Article

Endovascular treatment for thoracoabdominal aneurysms: outcomes and results

Division of Cardiac Surgery, the Heart Lung and Esophageal Surgery Institute, UPMC Presbyterian, Suite C-700, 200 Lothrop St., Pittsburgh, PA 15213, USA.
European journal of cardio-thoracic surgery: official journal of the European Association for Cardio-thoracic Surgery (Impact Factor: 2.4). 09/2008; 34(4):810-9. DOI: 10.1016/j.ejcts.2008.07.046
Source: PubMed

ABSTRACT Endovascular treatment of thoracoabdominal aortic aneurysms (TAAA) in combination with selective open surgical revascularization may be an alternative to conventional surgical repair. We analyzed our patient outcomes after elective and emergent endovascular TAAA repair.
Mortality and outcome data from 21 consecutive patients treated with endovascular TAAA repair between 2000 and 2006 were reviewed. An integrated neuroprotective approach was used on all patients. Mortality risk estimates for open surgery (OS) were calculated using the published risk assessment models and compared to our outcomes.
Of the 21 patients, 9 had acute presentation: acute pain (9), rupture (6), and malperfusion (1). The celiac axis was overstented in 15. Nine hybrid open surgical procedures were performed: visceral/renal arteries (5), infrarenal aorta (3) and complete arch revascularization (1). Eleven patients had previous aortic surgery. Thirty-day mortality rate was 4.8% (1/21, predicted OS value 8.3%), 1-, 2- and 3-year survival was 80%. One hospital death occurred due to ischemic colitis after inferior mesenteric artery overstenting. No patient with acute presentation died during the initial hospital admission. There was no paraplegia (predicted OS rate 11.46%) and one event of delayed temporary paraparesis 3 weeks after hospital discharge corrected with raising the blood pressure. Other neurologic complications included one minor left pontine stroke with complete resolution, postoperative confusion (1) and saphenous nerve injury (1). No new late endoleaks occurred after initial complete aneurysm exclusion. Five patients underwent early (<30 days) and four patients underwent late endovascular reinterventions for persistent endoleak. An additional reintervention included percutaneous stenting of a superior mesenteric artery stenosis. Actual freedom from late reintervention was 81%, and 76% at 1-, 2 and 3-year follow-up. Late major adverse events included one stent infection leading to multi-organ failure and death.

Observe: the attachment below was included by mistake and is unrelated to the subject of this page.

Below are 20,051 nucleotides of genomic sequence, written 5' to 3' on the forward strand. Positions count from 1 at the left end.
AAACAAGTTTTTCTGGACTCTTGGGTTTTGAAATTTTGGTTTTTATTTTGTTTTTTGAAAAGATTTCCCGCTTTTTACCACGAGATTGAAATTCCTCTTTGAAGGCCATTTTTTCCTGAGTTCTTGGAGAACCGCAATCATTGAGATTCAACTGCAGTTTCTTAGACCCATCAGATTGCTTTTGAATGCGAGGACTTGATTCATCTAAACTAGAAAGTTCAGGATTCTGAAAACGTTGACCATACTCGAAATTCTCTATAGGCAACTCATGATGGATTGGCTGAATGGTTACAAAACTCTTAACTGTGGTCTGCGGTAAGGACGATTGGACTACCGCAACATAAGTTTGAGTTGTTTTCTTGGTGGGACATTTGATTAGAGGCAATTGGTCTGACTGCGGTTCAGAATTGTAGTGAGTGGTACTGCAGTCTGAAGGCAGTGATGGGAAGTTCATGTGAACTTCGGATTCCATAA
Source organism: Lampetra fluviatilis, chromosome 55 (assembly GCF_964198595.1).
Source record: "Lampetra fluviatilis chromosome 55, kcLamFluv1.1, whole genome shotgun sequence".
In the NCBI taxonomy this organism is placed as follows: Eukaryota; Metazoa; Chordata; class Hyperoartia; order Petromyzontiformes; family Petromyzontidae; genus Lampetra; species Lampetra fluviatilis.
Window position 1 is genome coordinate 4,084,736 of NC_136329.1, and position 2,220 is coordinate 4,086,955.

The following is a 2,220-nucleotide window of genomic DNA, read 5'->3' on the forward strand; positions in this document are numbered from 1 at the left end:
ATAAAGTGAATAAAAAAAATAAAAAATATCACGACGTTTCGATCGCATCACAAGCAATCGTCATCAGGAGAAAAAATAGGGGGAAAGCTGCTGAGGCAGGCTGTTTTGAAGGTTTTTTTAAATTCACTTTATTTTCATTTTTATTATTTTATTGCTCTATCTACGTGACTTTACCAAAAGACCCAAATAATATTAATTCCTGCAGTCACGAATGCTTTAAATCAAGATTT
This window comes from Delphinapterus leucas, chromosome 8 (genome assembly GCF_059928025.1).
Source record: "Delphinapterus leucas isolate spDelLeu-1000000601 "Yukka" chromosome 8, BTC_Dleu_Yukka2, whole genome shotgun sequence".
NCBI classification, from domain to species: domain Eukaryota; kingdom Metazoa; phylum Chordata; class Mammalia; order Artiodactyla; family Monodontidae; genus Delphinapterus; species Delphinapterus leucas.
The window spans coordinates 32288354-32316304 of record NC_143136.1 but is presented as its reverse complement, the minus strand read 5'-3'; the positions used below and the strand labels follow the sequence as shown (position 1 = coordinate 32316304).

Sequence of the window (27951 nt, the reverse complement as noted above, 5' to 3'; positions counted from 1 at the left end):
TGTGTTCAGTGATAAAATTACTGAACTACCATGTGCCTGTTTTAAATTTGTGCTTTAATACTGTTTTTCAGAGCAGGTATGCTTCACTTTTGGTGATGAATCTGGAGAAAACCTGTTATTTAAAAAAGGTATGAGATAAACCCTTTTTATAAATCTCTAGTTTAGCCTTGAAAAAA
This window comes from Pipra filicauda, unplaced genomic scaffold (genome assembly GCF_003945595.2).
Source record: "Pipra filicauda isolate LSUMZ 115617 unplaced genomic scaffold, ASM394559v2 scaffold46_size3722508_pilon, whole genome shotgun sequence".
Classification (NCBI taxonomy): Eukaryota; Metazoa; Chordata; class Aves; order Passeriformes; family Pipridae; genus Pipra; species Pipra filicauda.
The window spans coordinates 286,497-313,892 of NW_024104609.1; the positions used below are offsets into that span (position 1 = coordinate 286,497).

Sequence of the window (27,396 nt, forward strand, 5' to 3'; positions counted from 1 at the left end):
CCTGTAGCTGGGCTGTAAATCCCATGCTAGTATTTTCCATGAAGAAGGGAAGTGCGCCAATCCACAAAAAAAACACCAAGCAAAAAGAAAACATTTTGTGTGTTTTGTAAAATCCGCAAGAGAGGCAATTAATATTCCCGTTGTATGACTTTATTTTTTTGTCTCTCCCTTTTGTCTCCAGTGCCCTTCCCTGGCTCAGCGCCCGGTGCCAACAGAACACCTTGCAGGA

Endovascular treatment of thoracoabdominal aneurysms with selective visceral and renal revascularization is associated with low mortality and can only be effectively performed by a surgeon. High-risk patients and those with acute presentation appear to benefit most from this therapy. Early results up to three years of this therapy are encouraging, but further follow up to validate long-term results is required.

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